This is one of a million examples of small, parochial thinking. Disappointing Malcolm signed off on building Australia’s next generation diesel electric submarine fleet in South Australia in the knowledge they would be 30% more expensive. That’s a waste of $15 billion. Obscene doesn’t begin to describe it. Not to mention that we really need nuclear submarines given the vastness of our ocean territory.

Don’t mention the war

Nuclear is one of the many conversations we can’t even begin to have. Whether it’s nuclear submarines, nuclear energy (for which Australia has a persuasive business case – stable continent, uranium deposits, electricity crisis, low-emissions commitment) or nuclear storage as a new industry for financial basket case South Australia (ditto), it’s considered political hara kiri to even talk about it.

I am not claiming that these things are easy or necessarily right. But as a mature, clever economy, surely we are smart enough to be able to discuss possibilities in the quest for the best way forward. As F. Scott Fitzgerald wrote,

“the test of a first-rate intelligence is the ability to hold two opposed ideas in mind at the same time and still retain the ability to function.”

Not only is our ‘first-rate intelligence’ out to lunch, our right to vigorous debate and the free speech has gone backwards. I for one am appalled that my tax dollars have supported the $400k salary for Professor Gillian Triggs. You can’t make this stuff up. What is more worrying is the meekness with which we appear to have accepted the new status quo of public debt, piss-poor performance and what’s-in-it-for me mindset.

Politics of Envy

Complex problems are cast in the binary tones of pantomime. It’s the fault of ‘the rich’ or ‘unions’, ‘the big-end-of-town’ or ‘welfare bludgers’. We can’t discuss budget correction because our leaders are too scared. No one can be a ‘loser’. My maths aren’t perfect, but I am pretty sure that you can’t take more and/or give less without someone being worse off. We need to have that conversation as mature citizens. As a country we’re acting like a student with their first credit card. As long as we can pay off the monthly minimum life’s sweet.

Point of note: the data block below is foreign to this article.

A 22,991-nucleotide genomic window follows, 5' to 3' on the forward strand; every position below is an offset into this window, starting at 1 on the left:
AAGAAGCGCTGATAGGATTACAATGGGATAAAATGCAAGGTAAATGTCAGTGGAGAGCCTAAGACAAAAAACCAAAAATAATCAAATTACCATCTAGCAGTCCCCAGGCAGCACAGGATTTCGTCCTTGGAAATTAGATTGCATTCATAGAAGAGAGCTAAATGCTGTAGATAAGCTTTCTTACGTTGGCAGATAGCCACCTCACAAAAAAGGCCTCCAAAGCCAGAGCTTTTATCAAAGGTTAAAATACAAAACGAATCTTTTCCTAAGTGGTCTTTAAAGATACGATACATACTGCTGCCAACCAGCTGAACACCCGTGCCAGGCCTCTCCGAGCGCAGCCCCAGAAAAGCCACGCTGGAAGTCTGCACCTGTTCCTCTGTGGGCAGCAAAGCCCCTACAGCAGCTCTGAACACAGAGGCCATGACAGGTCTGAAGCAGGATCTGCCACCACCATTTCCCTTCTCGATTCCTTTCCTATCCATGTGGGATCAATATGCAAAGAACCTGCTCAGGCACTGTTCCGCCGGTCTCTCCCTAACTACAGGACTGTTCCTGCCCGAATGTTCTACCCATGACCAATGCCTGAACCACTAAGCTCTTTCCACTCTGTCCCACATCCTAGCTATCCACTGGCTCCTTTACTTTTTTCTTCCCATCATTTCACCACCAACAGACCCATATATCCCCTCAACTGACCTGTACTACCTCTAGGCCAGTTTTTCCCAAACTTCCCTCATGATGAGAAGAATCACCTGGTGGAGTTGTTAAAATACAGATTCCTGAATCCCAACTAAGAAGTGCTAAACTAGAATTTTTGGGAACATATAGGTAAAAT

We urgently need reform to create the 21st century platform for a 21st century country. Instead we cling on to anachronistic institutions and thinking. The Senate is madness. In what universe does it make sense that Tasmania (population 515,000) has the same voting representation as neighbouring Victoria (population 5,700,000)? State governments were the product of a Victorian era Federation in the age of the horse. Do we need them in our hyper-connected digital age?

Time to have a go

You can poke holes in my arguments and disagree of course. This is not a uniquely Australian malaise. Many other economies are on similar trajectories and equally poorly-led. How Theresa May missed the open goal that is Jeremy Corbin in the recent UK snap election is mind-boggling. They are stuffing up Brexit and there’s Trump of course.

But this is Australia. We have an extraordinary range of unique advantages. Debt is still relatively low and – with sensible policy decisions – can be reversed. We can control our borders. We are on the doorstep of the fastest-growing economic region in what we are promised is the ‘Asian century’. We have vast natural resources. Most importantly, we are home to many brilliant minds and organisations – both large and small. I work with some of them and am inspired and optimistic about what is possible by harnessing their energy, passion and creativity.